Popular inflation measure climbs more than expected in June as shortages abound

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Popular inflation measure climbs more than expected in June as shortages abound
People walk through a shopping district in Brooklyn on July 16, 2021 in New York City. Spencer Platt/Getty Images
  • The PCE inflation gauge rose 0.5% in June, showing prices continued to rip higher amid dire shortages.
  • The reading exceeded a median estimate of 0.4%. The gauge rose 4% year-over-year.
  • The Federal Reserve held interest rates near zero on Wednesday, signaling it isn't worried yet about rising prices.

Decade-high inflation continued into the summer as supply bottlenecks and massive demand fueled price increases in a handful of key sectors.

The Personal Consumption Expenditures price index - among the most closely monitored measures of nationwide inflation - gained 0.5% last month, the Commerce Department announced Friday morning. The reading exceeded the median estimate of a 0.4% increase from economists surveyed by Bloomberg. It also matched the May print of 0.5% growth.

On a year-over-year basis, the gauge rose 4%, matching the median estimate and marking the strongest one-year jump in the PCE index since June 2008.

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Core PCE inflation, which excludes volatile food and energy prices, climbed 0.4% in June. That came in below the median estimate of 0.6%.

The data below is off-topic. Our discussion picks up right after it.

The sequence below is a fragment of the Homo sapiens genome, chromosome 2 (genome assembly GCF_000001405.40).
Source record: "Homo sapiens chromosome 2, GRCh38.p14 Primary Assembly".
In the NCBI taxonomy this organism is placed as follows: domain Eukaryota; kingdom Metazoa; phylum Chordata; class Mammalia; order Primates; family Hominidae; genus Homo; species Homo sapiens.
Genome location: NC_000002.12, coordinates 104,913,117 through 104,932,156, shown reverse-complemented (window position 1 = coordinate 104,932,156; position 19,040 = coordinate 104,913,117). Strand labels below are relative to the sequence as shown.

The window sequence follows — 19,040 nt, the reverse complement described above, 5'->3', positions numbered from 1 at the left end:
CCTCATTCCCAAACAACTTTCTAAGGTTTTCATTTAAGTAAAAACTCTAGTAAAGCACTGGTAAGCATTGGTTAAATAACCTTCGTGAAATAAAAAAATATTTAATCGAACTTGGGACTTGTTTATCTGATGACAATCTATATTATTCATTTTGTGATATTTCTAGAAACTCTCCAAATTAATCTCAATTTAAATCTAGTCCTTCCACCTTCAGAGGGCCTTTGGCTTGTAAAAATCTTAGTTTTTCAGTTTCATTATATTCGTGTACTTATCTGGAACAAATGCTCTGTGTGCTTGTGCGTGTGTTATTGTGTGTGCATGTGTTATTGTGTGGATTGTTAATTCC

Inflation quickly soared to decade highs through the spring as the country reopened. Americans armed with fresh stimulus and pent-up demand spent big as lockdown measures were reversed. Supply chains, however, struggled to keep up, creating dire shortages across several product categories. That supply-demand mismatch has been the main culprit behind higher inflation and shown up most starkly in used-car, fuel, and airline-ticket prices.

The core PCE gauge is the inflation measure of choice for the Federal Reserve, which has indicated it will temporarily let inflation run above 2% year-over-year as the economy recovers. Fed Chair Jerome Powell reiterated during a Wednesday press conference that, should inflation rise to concerning highs, the central bank is also prepared to step in and cool price growth.

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Fed still Team Transitory

The Fed elected on Wednesday to hold interest rates near zero and maintain its emergency asset purchases, signaling the latest inflation prints weren't concerning enough to prompt a policy shift.

Policymakers have argued the price surge will abate as the economy rebounds and supply chains heal. The absence of new policy action - and Powell's Wednesday remarks - reinforce the central bank's patience in waiting for the recovery to progress.

"Essentially all of the overshoot can be tied to a handful of categories. It isn't the kind of inflation that's spread broadly across the economy," the Fed chair said. "We look at that and we think that those are temporary things because the supply side will respond. The economy will adapt."

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Powell's remarks follow a stronger-than-expected pickup in the Consumer Price Index, another popular inflation measure. The gauge rose 0.9% in June, trouncing the 0.5% forecast. Used-car prices drove a third of the increase by rising 10.5% through the month. The index also rose 5.4% year-over-year.

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